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Posts Tagged ‘burnout’

James Delingpole started blogging about two years ago. He has come to the conclusion that it is:

far more addictive, expensive, energy-sapping and injurious to health than crack cocaine.

Part of the problem is that his Telegraph blog has been enormously successful:

I’m not boasting. It really is popular. Obviously I don’t always get the 1.5 million hits I had when the Climategate story broke. But in an average week the number of hits I get is roughly twice the circulation of The Spectator, and in a good one bigger than those of the Guardian and the Independent put together.

And the reason for this is that… I have a talent for blogging. Admittedly I’m no use for gossip or inside-track Westminster analysis. What I can do though, better than most, is that mix of concentrated rage, flippant wit, irreverence, bile and snarkiness which many blog readers seem to think defines the art.

Again, I say this not at all in order to boast. Discovering in middle age that you have a rare gift for deriding idiocies on the internet is like suddenly finding you’re the world’s most accurate lichen-spotter or first-rate squirrel-juggler or that you can identify aircraft just by looking at the contrails. It’s not something that makes you go, ‘Thanks, God!’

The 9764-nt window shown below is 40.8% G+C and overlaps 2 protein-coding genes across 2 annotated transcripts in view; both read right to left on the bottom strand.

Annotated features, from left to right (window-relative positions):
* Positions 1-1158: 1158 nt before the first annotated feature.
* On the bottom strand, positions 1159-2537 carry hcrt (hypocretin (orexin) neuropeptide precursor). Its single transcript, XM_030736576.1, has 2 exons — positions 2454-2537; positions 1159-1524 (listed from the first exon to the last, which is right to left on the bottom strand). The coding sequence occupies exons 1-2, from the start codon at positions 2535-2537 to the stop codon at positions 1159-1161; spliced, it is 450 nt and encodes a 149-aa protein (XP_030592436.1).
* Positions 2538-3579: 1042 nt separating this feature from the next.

Some may think this ungrateful of me. After all, thanks to my blog, I’m at least ten times more famous than I used to be — with readers all over the world who think I’m just great. But what most people don’t understand (only bloggers do, in fact) is the terrible emotional, physical and financial price you pay for this privilege.

In Delingpole’s eyes, the success and the likelihood of burnout seem to be inseparable, because of the compulsive nature of the effective blogger.

There are only so many really first-class bloggers out there and unless they’re being paid to do it as a full-time job (which only a handful are) then they’re almost bound, as I just have, to retire hurt.

When I looked back at the last 18 months and wondered why I’d got so ill, the answer became pretty self-evident: it’s because every spare scrap of time that had hitherto gone on stuff like pottering in the garden, having the odd game of tennis, taking the kids to school, listening to music, reading, walking and relaxing, had been almost entirely swallowed up by blogging.